As far as design is concerned, the Google Home Max looks great wherever you decide to put it. Taking a step back from the details in build materials, one of my favorite things about the speaker is its simple and minimal design. Besides the switch on the back (which will probably be facing the wall anyway), the Google Home Max is just one block of plastic. There aren’t any knobs or buttons to take away from the smooth design which makes sense since most of the functionality can be controlled with your voice. There is just one touch sensitive area on the side of the speaker that’s responsible for volume control or pausing/playing music, but that’s it. And because you can orient the speaker vertically or horizontally that touch-sensitive bit can either be on top or on the right side. One helpful feature is that a voice will tell you when you’ve accidentally turned the speaker turned upside-down if you’re moving it.
How does the Google Home Max sound?
Sound quality is where the Google Home Max sets itself apart. Google knew that if it was going to make a speaker of this size meant for listening to music, then it had to sound good. One way it decided to make that happen was by adding their own algorithms that allow the speaker to self-adjust its EQ depending on where you place it using six internal microphones. The team at Google calls this feature Smart Sound and though I can’t prove it, I can say that whether I put the speaker on top of a marble countertop or on a table in the corner of the room the sound remained consistent enough that I couldn’t tell there was a difference.
Normally, if you place a speaker in the corner the low end sounds amplified, almost like putting your smartphone in a cup. But the Google Home Max self-adjusts in order to make sure the sound stays consistent. This is good if you don’t feel like going through the trouble of EQing your music yourself, but not so good if you do because you won’t have that level of control. All you get is the basic bass and treble sliders in the Google home app.
Because of the large size, the Google Home Max can really push some air so the low end is fairly strong just because of physics. In the song Moon River by Frank Ocean the low E string is a little too strong for my taste, but it gives the song some grittiness and never gets in the way of his vocals in the midrange, which is what counts. The rubber bass pad also keeps the rumbling of the speaker from disturbing anything around it.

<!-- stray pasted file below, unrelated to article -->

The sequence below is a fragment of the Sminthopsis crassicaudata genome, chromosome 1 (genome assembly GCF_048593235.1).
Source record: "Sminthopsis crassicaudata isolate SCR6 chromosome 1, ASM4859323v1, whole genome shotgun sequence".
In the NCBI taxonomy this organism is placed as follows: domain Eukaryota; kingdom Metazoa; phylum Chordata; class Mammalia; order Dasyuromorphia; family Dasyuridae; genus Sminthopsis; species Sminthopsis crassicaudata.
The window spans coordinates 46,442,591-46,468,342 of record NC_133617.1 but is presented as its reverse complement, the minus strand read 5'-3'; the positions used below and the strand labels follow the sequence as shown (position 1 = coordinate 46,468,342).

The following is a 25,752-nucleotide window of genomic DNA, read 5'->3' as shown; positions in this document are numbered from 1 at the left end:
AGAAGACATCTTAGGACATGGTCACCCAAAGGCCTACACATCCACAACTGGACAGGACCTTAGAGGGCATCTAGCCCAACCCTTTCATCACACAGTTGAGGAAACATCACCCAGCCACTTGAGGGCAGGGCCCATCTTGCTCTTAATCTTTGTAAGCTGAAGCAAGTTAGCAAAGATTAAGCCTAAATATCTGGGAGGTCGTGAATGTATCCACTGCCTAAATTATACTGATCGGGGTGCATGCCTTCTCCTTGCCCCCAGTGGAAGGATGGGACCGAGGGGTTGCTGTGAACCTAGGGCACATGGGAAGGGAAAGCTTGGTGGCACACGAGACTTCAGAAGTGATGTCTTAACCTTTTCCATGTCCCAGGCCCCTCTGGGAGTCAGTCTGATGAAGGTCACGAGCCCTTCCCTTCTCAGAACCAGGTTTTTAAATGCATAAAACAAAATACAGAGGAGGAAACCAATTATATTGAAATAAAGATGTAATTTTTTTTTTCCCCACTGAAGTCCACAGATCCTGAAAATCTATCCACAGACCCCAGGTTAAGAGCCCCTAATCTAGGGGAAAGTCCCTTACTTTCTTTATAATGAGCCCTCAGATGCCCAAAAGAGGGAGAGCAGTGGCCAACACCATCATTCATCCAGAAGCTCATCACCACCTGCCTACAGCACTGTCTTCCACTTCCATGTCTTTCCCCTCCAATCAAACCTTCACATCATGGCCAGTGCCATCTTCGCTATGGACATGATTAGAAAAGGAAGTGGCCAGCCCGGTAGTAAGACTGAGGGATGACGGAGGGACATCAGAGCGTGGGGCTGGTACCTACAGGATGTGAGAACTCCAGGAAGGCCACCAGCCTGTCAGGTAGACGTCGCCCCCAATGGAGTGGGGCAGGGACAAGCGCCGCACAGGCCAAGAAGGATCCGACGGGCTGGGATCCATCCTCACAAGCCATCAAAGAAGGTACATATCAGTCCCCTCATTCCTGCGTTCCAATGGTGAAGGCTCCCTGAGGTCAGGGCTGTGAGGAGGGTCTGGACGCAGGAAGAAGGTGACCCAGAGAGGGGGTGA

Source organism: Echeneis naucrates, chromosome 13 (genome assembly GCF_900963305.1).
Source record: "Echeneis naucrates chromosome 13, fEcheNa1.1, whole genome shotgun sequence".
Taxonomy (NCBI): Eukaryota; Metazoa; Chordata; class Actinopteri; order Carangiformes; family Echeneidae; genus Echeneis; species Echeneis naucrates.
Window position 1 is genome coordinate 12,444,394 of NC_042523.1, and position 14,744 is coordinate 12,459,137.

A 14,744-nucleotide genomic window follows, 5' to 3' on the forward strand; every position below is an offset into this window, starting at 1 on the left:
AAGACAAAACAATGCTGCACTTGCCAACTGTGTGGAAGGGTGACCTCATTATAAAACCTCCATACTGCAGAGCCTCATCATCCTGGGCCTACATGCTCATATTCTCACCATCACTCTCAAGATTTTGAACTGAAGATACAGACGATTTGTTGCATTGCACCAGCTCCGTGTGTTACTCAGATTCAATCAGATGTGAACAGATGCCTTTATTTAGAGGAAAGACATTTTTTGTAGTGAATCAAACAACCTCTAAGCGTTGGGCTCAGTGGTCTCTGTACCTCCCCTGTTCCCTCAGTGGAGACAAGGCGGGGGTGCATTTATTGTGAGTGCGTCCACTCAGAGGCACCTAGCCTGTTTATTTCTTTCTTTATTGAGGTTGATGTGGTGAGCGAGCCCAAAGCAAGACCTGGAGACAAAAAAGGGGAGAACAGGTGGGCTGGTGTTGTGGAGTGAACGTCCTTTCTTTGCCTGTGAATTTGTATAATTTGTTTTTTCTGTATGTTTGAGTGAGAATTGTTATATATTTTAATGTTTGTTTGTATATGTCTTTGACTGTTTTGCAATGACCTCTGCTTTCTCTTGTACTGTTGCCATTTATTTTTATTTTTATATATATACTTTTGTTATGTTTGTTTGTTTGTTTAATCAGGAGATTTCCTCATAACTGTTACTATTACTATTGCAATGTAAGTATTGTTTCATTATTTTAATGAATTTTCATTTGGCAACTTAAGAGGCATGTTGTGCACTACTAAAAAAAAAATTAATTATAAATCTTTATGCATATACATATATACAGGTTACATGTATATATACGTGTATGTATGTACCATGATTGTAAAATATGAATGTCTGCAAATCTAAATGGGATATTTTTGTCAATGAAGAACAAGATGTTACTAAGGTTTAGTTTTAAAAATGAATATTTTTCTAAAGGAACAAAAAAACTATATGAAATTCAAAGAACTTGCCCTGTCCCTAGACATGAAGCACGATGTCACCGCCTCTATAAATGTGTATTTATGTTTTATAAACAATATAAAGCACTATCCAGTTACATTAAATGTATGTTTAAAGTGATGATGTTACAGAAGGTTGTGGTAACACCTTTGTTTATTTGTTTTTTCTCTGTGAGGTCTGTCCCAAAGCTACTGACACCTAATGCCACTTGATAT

The slight emphasis in the lower frequencies will probably be a positive for most people because of its subtlety. It doesn’t overpower the mids at all and when paired with how loud this thing can get, so it’s perfect for powering your parties. That said, it sounded good even at low volumes and I ended up using it to play music in the background throughout the day as well.
Vocals in the song Generator ^ Second Floor by Freelance whales were still plainly audible even with all of the other instruments joining in the during the chorus at around the 2:17 mark which includes plenty of thumping drums and bells ringing throughout. Speaking of the bells, one of my only issues regarding sound quality has to do with the high frequencies. It sounds like Google played it safe here and didn’t give them the same kind of emphasis as it did with the lows, which is understandable. When was the last time you heard someone say “Drop the bells”? There isn’t much noticeable distortion at max volume, but there also isn’t a ton of reverb to hi-hats and cymbals which can really help with the soundstage of your music.
Does the Google Home Max spy on you?
“Spying” is such a strong word. No the Google Home Max isn’t spying on you, as in, it isn’t recording your conversations and delivering them to some foreign government. That said, it is always listening. There are some privacy issues that you should be aware of before you put this thing in your bedroom. For one, some Google Home recordings in the past were leaked thanks to contractors that had access to the recordings. Basically, when the Google Home can’t understand a certain a command, Google keeps the audio clip to analyze it to try and fine tune how the speaker understands regular speech.
In order to try and help the Google Assistant better understand what was said (for things like accents and different speech patterns) contractors would then listen to clips. It makes sense since anyone using a virtual assistant has at some point been misunderstood, but in practice it means that there were actual people listening to recordings and not just algorithms. Of course, the clips are randomized and anonymous, but it’s still more than a little concerning. If you’d rather not take the chance you can always just mute the microphone thanks to the mic switch on the back. You can also turn off the sharing in the Google Assistant settings. It’s worth noting that this has happened with basically all of the major smart speakers including Apple and Amazon speakers, but that still doesn’t make it okay.
Should you buy the Google Home Max?
It’s hard to recommend a smart speaker over a dedicated home audio setup or any other Bluetooth speakers, but the Google Home Max has weaved its way into my life in a way other products haven’t. I admit, I’m already in the group of people that use a Google Home, but that’s mainly for setting alarms, timers, and asking it questions while I cook. With the Google Home Max I still do all of those things, but all while listening to music or podcasts.
If you’re comparing it to something like the Amazon Echo, don’t bother. The Google Home Max sounds way better. The other major competitor is Apple’s Homepod which sounds good and also self EQ’s itself, but it also basically requires you be an Apple Music subscriber. The Google Home Max is the best option for most people, and even though it’s expensive I think it’s worth it. Just try not to yell too loudly at it. If you like the idea of a smart speaker but also want Bluetooth so that you can bring the speaker with you when you go outside then I’d recommend checking out the Sonos Move. While it’s still on the pricey side you get Bluetooth functionality as well as the entire Sonos ecosystem behind to build upon.